Dennis Gartman On The Bull Market, Gold And Why The Market Is Not Rigged
Despite the number of people remaining bearish, Dennis Gartman says it's still a bull market out there.
Gartman has been writing his daily financial trading commentary, “The Gartman Letter,” every day for the past thirty years -- with the single exception of his parent's 50th wedding anniversary. He was also recently a guest on Benzinga's #PreMarket Prep show, where he discussed his take on the bull market.
“It will stop when it stops, and it won't stop an instant before then,” he said. Sometimes, you have to be that simplistic, Gartman said. “This (market) continues to go up,” he said. “It continues to move from the lower left to the upper right.”
While the monetary authorities continue to expand the supply of reserves, the demand for plant, equipment and labor is not strong enough yet, Gartman said. Therefore, those reserves are finding their way into the capital markets.
Dennis Gartman's 22 “Rules of Trading: http://t.co/345Th6Oh
— Gartman Letter (@gartmanletter) October 18, 2012
Fed Fueled Bull
But it's still a bull market, and Gartman is both amused and dismayed by how many smart people remain bearish. He said it would be much better if the economy was self-sustained and monetary authorities weren't as aggressive as they have been.
“But they have been. They are, and to fade the market because of the monetary authorities being aggressively expansive is a mug's game and loser's game,” he said. “A very bad game.”
The bull market will continue until trend lines are broken and people stop making new highs when they break and take out a previous low, he said. His advice is to keep it simple.
“Understand the economy is doing reasonably well,” he said. “Not phenomenally well, not extraordinarily well. But nor is it doing poorly.”
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A currency by any other name
This isn't bad news for gold, Gartman said. He follows gold very closely, and also thinks it's misunderstood. Gold is no better nor worse than the euro, the U.S. dollar, the British pound Sterling or the Chinese renminbi, he said, and is nothing more than another currency.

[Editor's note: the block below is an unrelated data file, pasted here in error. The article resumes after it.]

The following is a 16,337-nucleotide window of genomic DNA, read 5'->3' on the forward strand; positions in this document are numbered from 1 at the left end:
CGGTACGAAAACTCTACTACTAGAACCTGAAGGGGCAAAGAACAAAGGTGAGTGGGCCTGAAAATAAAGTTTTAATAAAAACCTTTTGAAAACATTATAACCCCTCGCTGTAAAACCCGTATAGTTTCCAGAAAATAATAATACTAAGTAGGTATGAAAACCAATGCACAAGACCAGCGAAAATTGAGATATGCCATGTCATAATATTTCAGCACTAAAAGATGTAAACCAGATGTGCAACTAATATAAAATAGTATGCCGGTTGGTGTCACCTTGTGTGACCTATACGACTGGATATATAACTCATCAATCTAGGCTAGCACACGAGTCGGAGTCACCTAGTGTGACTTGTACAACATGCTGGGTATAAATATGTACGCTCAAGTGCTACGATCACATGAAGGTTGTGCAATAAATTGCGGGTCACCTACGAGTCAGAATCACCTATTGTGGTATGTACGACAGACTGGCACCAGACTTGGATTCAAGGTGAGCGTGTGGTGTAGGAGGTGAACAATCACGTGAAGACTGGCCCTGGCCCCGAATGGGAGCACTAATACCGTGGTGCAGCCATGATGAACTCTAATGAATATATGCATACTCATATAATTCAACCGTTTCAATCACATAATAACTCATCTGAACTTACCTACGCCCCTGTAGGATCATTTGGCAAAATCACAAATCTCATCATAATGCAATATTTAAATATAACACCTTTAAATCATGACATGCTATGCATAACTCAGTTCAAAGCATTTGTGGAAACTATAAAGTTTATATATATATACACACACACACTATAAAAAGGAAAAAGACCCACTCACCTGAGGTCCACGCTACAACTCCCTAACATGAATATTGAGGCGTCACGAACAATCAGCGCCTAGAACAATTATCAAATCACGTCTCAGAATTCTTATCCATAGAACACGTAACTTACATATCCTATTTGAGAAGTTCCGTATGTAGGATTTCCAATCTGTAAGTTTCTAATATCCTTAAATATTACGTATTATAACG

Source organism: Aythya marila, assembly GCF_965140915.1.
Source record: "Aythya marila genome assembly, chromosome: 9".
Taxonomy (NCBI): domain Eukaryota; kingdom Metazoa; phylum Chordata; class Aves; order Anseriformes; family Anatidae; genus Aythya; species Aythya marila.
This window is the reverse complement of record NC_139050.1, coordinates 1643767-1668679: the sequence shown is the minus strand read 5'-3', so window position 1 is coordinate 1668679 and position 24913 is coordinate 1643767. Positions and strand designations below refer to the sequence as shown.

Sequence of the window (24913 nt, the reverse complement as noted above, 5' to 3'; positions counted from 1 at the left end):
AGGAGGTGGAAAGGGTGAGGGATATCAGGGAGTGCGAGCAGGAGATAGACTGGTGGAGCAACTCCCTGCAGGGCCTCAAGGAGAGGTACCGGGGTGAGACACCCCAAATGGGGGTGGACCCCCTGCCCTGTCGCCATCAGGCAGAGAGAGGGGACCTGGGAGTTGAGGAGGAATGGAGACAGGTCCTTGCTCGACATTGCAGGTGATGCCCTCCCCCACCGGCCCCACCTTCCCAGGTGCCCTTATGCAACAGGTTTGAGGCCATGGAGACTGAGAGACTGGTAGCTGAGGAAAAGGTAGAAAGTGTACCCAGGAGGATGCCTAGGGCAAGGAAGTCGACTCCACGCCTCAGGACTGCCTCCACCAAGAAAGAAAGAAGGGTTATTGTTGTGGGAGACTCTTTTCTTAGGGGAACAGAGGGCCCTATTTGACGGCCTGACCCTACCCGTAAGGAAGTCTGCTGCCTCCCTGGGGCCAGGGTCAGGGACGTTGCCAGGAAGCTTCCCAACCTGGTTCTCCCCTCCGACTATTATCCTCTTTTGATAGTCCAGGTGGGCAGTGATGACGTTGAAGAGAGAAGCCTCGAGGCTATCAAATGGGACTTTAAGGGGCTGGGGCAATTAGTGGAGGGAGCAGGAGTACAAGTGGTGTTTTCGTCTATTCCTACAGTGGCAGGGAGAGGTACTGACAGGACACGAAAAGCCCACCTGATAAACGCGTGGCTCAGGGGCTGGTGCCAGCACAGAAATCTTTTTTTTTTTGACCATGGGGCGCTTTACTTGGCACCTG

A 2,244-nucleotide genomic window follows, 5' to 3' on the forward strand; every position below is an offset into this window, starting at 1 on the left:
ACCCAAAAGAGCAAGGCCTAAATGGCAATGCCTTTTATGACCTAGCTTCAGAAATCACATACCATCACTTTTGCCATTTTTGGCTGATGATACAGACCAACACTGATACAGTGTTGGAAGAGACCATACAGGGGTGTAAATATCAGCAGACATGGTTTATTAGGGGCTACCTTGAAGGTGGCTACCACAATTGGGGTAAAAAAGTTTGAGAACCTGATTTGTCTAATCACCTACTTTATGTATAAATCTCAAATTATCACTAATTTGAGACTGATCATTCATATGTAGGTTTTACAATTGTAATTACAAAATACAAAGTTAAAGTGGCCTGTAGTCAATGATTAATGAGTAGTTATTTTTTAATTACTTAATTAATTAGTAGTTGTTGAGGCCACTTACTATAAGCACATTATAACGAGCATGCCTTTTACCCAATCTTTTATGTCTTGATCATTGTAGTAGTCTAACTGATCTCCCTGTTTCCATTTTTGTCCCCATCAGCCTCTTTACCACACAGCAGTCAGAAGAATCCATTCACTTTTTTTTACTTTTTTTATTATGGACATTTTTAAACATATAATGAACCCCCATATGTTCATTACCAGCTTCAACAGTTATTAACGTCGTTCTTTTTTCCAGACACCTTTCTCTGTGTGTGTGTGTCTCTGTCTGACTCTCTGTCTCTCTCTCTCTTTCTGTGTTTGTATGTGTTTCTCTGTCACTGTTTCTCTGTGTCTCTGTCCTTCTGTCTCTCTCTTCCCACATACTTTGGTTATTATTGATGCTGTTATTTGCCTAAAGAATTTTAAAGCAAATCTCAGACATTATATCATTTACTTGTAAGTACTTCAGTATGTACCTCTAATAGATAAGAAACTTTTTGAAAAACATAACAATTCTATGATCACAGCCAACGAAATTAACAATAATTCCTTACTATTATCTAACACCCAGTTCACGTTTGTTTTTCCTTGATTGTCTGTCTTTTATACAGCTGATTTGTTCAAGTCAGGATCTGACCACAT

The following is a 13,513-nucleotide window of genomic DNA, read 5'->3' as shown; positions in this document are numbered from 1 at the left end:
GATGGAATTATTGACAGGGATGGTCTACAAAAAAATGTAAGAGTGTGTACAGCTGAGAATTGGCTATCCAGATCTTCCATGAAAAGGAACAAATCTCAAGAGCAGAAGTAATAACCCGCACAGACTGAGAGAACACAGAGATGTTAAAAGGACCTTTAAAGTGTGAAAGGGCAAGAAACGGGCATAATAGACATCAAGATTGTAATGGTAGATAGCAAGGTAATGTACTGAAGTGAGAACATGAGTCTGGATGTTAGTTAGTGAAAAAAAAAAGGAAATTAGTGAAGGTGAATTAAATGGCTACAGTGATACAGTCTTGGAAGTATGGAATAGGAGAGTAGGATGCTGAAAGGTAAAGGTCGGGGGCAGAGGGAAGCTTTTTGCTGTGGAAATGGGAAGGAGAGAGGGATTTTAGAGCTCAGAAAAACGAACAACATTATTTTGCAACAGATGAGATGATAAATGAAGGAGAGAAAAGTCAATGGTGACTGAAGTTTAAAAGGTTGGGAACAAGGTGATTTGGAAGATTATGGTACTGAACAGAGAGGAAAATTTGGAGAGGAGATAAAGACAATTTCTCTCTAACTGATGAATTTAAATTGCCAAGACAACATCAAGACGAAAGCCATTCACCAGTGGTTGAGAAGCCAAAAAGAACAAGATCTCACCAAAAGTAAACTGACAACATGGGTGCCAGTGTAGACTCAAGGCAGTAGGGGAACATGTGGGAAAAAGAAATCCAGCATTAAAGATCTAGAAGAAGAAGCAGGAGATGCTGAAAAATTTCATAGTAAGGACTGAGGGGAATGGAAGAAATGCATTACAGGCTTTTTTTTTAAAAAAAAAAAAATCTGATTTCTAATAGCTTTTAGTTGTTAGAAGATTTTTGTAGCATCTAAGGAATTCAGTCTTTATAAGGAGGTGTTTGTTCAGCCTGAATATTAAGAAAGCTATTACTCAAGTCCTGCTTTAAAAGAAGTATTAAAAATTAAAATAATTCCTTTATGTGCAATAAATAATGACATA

Gartman says that thinking of gold as a currency whose value goes up and down relative to other currencies -- and not a safe haven or something that moves because of inflationary or deflationary pressures -- will make people better traders.
He's quite bullish of gold in euro terms, and very bullish in terms of the yen.
He's relatively neutral to gold in terms of the U.S. dollar. But, for the first time since November 2011, gold has stopped going down and started to move sideways in terms of the U.S. dollar. It might even start to move quietly upward, Gartman said.
Michael Lewis and rigged markets
The markets are not rigged, Gartman said.
“What a silly comment that was,” he said, referring to Michael Lewis asserting that the markets are rigged. “He's an idiot.”
In fact, Gartman thinks that high frequency traders should be applauded because they have brought spreads down to pennies instead of eighths and quarters. They also offer liquidity when it sometimes seems to vanish, he said.
The term “rigged” implies that the public is being ill-treated. But Gartman said the public is getting a better deal now than it has ever gotten because people are paying less in brokerage and smaller bids and offers, making the market so much of a fairer game than it has ever been.
“I say, God bless the high frequency traders,” Gartman said. “I know I make many people angry with that but I really don't care.”
Check out the full interview here:
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